Conceptual expression of Japanese culture since early 6th century AD. Japanese philosophy is not generally indigenous; Japanese thinkers have always skillfully assimilated alien philosophical categories in developing their own systems. One of the two principal schools of Japanese thought arose from Buddhism and was highly tinged with a religious and often somewhat metaphysical character. The second school arose from Confucianism and was essentially a system of moral philosophy. Since the Meiji Restoration (1868), Western philosophy has been abundantly introduced into Japan. At first British and American philosophies predominated, but in the 20th century the influence of German philosophy became increasingly strong; leading Japanese philosophers were especially influenced by German idealism, phenomenology, and existentialism. To distinguish Western philosophy from Buddhist and Chinese thought, the term tetsugaku ("wise learning") was coined and has come into common use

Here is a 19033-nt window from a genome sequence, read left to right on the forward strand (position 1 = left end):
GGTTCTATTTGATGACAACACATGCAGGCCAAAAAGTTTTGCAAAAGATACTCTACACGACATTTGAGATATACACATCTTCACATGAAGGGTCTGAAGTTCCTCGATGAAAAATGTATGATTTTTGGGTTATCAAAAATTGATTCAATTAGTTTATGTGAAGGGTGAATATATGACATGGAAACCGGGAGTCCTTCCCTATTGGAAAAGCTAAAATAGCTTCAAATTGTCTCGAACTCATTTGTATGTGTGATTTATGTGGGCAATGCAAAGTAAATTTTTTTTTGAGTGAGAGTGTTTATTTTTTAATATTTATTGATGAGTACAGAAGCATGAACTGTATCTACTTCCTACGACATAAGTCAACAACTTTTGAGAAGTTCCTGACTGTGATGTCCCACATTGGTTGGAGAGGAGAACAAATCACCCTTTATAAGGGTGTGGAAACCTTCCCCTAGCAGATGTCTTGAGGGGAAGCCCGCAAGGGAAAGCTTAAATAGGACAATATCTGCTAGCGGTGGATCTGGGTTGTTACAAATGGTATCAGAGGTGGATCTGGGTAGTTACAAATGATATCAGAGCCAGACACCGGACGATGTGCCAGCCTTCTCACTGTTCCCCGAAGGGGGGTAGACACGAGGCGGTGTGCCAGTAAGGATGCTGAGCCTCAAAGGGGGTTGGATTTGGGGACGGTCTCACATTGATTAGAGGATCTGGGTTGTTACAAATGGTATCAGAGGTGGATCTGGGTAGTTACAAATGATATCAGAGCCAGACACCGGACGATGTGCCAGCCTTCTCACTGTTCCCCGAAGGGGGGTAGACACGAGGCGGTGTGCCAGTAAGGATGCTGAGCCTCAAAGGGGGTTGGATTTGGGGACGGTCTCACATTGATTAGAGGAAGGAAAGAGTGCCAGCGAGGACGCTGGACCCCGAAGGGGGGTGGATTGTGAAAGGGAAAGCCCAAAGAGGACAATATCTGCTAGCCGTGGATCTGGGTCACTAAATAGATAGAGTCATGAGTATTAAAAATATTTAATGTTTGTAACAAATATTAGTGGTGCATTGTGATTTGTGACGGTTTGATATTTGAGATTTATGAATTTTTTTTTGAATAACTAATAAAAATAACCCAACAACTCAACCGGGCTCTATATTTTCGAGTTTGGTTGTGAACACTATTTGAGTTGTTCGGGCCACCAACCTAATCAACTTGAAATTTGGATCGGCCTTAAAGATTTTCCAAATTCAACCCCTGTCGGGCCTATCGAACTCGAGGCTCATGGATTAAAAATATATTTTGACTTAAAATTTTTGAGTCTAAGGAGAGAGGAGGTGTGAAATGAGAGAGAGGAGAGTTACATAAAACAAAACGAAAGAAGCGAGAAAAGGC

Jewish philosophy
Any of various kinds of reflective thought engaged in by those identified as being Jews. In the Middle Ages, this meant any methodical and disciplined thought pursued by Jews, whether on specifically Judaic themes or not; in modern times, philosophers who do not discuss Judaism are not ordinarily classified as Jewish philosophers. Philosophy arose in Judaism under Greek influence, though a philosophical approach may be discerned in early Jewish religious works apparently uninfluenced by the Greeks. From the Bible, the books of Job and Ecclesiastes were favourite works of medieval philosophers; the book of Proverbs introduces the concept of Wisdom (Hokhma), which was to have primordial significance for Jewish philosophical thought; and the Wisdom of Solomon had considerable influence on Christian theology. Major figures of Jewish philosophy include Philo Judaeus, Saadia ben Joseph, Moses Maimonides, and Benedict de Spinoza